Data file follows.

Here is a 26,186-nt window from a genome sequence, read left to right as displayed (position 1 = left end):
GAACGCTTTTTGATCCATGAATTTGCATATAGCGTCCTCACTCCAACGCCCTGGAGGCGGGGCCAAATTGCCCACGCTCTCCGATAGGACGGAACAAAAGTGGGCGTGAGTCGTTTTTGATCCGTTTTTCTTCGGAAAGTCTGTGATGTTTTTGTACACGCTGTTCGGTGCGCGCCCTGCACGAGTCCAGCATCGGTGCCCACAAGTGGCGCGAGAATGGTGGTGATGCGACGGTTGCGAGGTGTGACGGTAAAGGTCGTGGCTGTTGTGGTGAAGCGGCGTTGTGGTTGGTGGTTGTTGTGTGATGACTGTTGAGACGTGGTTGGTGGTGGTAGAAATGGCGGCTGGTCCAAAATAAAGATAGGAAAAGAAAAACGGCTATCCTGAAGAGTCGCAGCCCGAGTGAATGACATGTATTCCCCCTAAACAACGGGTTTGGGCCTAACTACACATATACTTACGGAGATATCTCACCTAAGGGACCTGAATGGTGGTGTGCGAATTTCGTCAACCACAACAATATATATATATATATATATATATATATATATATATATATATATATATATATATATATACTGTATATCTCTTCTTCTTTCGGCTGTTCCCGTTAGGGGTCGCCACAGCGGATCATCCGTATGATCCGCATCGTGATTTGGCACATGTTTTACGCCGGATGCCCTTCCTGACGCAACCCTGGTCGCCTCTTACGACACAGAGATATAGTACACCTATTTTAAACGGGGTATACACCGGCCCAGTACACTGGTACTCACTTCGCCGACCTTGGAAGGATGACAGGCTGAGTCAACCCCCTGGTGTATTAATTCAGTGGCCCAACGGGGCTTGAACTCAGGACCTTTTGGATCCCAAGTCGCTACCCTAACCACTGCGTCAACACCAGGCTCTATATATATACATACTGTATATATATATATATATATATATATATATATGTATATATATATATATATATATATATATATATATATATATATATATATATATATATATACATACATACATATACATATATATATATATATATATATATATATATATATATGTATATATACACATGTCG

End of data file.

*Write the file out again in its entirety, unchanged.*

Here is a 26,186-nt window from a genome sequence, read left to right as displayed (position 1 = left end):
GAACGCTTTTTGATCCATGAATTTGCATATAGCGTCCTCACTCCAACGCCCTGGAGGCGGGGCCAAATTGCCCACGCTCTCCGATAGGACGGAACAAAAGTGGGCGTGAGTCGTTTTTGATCCGTTTTTCTTCGGAAAGTCTGTGATGTTTTTGTACACGCTGTTCGGTGCGCGCCCTGCACGAGTCCAGCATCGGTGCCCACAAGTGGCGCGAGAATGGTGGTGATGCGACGGTTGCGAGGTGTGACGGTAAAGGTCGTGGCTGTTGTGGTGAAGCGGCGTTGTGGTTGGTGGTTGTTGTGTGATGACTGTTGAGACGTGGTTGGTGGTGGTAGAAATGGCGGCTGGTCCAAAATAAAGATAGGAAAAGAAAAACGGCTATCCTGAAGAGTCGCAGCCCGAGTGAATGACATGTATTCCCCCTAAACAACGGGTTTGGGCCTAACTACACATATACTTACGGAGATATCTCACCTAAGGGACCTGAATGGTGGTGTGCGAATTTCGTCAACCACAACAATATATATATATATATATATATATATATATATATATATATATATATATATATATATATACTGTATATCTCTTCTTCTTTCGGCTGTTCCCGTTAGGGGTCGCCACAGCGGATCATCCGTATGATCCGCATCGTGATTTGGCACATGTTTTACGCCGGATGCCCTTCCTGACGCAACCCTGGTCGCCTCTTACGACACAGAGATATAGTACACCTATTTTAAACGGGGTATACACCGGCCCAGTACACTGGTACTCACTTCGCCGACCTTGGAAGGATGACAGGCTGAGTCAACCCCCTGGTGTATTAATTCAGTGGCCCAACGGGGCTTGAACTCAGGACCTTTTGGATCCCAAGTCGCTACCCTAACCACTGCGTCAACACCAGGCTCTATATATATACATACTGTATATATATATATATATATATATATATATATGTATATATATATATATATATATATATATATATATATATATATATATATATATATATATACATACATACATATACATATATATATATATATATATATATATATATATATATGTATATATACACATGTCG